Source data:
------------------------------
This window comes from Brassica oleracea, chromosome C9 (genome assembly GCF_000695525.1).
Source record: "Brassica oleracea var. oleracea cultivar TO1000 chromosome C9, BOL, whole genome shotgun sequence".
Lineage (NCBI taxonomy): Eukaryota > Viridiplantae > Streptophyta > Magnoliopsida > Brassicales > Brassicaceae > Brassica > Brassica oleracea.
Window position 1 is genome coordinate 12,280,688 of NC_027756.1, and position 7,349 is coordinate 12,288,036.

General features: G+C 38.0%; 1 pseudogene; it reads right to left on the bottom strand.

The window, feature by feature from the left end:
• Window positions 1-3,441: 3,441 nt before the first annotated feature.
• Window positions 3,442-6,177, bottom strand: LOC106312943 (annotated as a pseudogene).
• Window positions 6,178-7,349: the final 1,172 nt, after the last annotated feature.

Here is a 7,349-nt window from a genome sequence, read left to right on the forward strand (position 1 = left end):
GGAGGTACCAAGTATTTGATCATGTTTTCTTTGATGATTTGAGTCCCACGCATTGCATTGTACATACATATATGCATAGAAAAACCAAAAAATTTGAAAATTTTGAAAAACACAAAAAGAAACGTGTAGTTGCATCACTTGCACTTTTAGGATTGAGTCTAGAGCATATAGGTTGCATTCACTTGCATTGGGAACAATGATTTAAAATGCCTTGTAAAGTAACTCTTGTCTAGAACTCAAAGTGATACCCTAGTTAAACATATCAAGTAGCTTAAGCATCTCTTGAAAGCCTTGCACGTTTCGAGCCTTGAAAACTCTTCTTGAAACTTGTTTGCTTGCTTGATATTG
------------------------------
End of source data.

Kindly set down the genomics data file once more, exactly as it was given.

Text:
This window comes from Brassica oleracea, chromosome C9 (genome assembly GCF_000695525.1).
Source record: "Brassica oleracea var. oleracea cultivar TO1000 chromosome C9, BOL, whole genome shotgun sequence".
Lineage (NCBI taxonomy): Eukaryota > Viridiplantae > Streptophyta > Magnoliopsida > Brassicales > Brassicaceae > Brassica > Brassica oleracea.
Window position 1 is genome coordinate 12,280,688 of NC_027756.1, and position 7,349 is coordinate 12,288,036.

General features: G+C 38.0%; 1 pseudogene; it reads right to left on the bottom strand.

The window, feature by feature from the left end:
• Window positions 1-3,441: 3,441 nt before the first annotated feature.
• Window positions 3,442-6,177, bottom strand: LOC106312943 (annotated as a pseudogene).
• Window positions 6,178-7,349: the final 1,172 nt, after the last annotated feature.

Here is a 7,349-nt window from a genome sequence, read left to right on the forward strand (position 1 = left end):
GGAGGTACCAAGTATTTGATCATGTTTTCTTTGATGATTTGAGTCCCACGCATTGCATTGTACATACATATATGCATAGAAAAACCAAAAAATTTGAAAATTTTGAAAAACACAAAAAGAAACGTGTAGTTGCATCACTTGCACTTTTAGGATTGAGTCTAGAGCATATAGGTTGCATTCACTTGCATTGGGAACAATGATTTAAAATGCCTTGTAAAGTAACTCTTGTCTAGAACTCAAAGTGATACCCTAGTTAAACATATCAAGTAGCTTAAGCATCTCTTGAAAGCCTTGCACGTTTCGAGCCTTGAAAACTCTTCTTGAAACTTGTTTGCTTGCTTGATATTG